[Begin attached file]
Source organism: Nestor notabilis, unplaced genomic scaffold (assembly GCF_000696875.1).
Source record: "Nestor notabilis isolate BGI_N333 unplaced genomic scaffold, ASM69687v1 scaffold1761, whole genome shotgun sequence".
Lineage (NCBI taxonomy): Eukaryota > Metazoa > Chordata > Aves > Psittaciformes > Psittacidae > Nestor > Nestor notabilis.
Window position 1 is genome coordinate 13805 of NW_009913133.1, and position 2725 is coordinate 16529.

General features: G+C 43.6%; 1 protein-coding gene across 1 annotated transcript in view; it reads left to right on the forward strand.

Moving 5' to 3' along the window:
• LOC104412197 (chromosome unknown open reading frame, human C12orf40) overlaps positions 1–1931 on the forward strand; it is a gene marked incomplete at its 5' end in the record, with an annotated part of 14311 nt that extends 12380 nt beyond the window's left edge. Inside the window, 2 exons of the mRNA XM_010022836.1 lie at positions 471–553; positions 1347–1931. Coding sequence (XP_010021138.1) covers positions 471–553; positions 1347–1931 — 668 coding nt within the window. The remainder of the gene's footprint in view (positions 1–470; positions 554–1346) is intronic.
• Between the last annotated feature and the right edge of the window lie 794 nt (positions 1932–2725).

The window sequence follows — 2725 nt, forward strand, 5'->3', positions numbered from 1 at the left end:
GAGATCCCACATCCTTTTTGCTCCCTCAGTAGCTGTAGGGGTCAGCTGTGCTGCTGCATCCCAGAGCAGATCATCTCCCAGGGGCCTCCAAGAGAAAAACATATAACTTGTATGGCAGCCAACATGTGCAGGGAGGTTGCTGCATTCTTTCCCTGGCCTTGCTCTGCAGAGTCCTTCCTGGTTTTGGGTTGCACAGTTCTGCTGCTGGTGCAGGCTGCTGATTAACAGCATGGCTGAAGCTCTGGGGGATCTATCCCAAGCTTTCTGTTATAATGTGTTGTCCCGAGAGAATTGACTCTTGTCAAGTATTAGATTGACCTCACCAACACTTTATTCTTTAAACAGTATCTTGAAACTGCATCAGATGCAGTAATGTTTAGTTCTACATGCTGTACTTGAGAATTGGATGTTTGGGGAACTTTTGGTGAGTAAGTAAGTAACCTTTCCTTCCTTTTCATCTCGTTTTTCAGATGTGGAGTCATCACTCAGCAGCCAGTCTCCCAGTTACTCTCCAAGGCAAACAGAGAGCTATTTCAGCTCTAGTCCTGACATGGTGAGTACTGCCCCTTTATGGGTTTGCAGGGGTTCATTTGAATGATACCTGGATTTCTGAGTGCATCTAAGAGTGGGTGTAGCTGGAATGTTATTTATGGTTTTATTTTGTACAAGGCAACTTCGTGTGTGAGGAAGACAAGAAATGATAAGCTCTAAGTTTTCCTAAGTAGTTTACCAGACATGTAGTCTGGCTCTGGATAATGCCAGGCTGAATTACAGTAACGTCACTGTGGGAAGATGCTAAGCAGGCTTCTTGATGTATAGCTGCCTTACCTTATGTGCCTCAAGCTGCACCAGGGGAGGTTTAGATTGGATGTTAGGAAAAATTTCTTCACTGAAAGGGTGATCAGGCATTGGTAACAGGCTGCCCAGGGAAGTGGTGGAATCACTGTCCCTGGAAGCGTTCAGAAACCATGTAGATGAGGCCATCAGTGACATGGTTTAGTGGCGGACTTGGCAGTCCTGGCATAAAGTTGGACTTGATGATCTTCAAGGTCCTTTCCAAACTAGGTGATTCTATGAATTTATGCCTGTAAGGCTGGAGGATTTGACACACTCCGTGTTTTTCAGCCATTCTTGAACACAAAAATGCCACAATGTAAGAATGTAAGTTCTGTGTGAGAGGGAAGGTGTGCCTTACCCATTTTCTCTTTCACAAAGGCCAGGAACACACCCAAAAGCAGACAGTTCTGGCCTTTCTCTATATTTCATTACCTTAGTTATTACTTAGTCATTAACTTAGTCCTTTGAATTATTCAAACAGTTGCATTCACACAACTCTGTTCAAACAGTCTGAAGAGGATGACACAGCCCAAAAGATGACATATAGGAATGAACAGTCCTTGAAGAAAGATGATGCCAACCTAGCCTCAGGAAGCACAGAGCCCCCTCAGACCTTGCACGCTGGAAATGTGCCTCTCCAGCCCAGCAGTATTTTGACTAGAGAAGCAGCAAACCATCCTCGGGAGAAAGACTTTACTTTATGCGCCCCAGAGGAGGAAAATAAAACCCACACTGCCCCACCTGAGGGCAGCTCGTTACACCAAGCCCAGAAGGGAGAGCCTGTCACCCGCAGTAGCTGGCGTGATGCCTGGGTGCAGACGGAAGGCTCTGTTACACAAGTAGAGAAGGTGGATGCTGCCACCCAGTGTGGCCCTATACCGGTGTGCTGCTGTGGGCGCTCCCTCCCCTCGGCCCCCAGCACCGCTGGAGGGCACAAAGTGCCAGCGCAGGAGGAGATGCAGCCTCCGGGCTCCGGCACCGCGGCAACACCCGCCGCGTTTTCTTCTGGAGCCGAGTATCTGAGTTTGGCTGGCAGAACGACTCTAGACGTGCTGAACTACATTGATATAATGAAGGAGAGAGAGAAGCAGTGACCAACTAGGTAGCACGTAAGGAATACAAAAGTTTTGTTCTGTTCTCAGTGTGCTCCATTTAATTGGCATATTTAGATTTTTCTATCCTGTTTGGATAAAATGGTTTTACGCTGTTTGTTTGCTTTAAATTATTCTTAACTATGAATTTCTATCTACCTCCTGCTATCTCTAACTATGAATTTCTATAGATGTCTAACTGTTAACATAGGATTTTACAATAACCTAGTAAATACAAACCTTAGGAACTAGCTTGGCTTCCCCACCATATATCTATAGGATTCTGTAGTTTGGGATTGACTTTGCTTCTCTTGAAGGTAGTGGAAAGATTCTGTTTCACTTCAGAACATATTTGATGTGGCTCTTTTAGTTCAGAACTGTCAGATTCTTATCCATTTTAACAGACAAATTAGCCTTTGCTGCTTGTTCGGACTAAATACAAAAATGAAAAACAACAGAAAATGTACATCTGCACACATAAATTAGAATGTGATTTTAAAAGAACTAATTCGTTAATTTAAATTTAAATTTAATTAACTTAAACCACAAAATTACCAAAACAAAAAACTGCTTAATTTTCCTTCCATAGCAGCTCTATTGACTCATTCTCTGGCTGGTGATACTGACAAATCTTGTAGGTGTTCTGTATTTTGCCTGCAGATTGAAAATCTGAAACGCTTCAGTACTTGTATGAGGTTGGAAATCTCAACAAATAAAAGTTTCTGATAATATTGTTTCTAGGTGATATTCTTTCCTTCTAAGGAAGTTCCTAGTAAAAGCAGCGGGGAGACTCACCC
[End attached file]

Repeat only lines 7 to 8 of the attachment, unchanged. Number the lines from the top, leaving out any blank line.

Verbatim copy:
• LOC104412197 (chromosome unknown open reading frame, human C12orf40) overlaps positions 1–1931 on the forward strand; it is a gene marked incomplete at its 5' end in the record, with an annotated part of 14311 nt that extends 12380 nt beyond the window's left edge. Inside the window, 2 exons of the mRNA XM_010022836.1 lie at positions 471–553; positions 1347–1931. Coding sequence (XP_010021138.1) covers positions 471–553; positions 1347–1931 — 668 coding nt within the window. The remainder of the gene's footprint in view (positions 1–470; positions 554–1346) is intronic.
• Between the last annotated feature and the right edge of the window lie 794 nt (positions 1932–2725).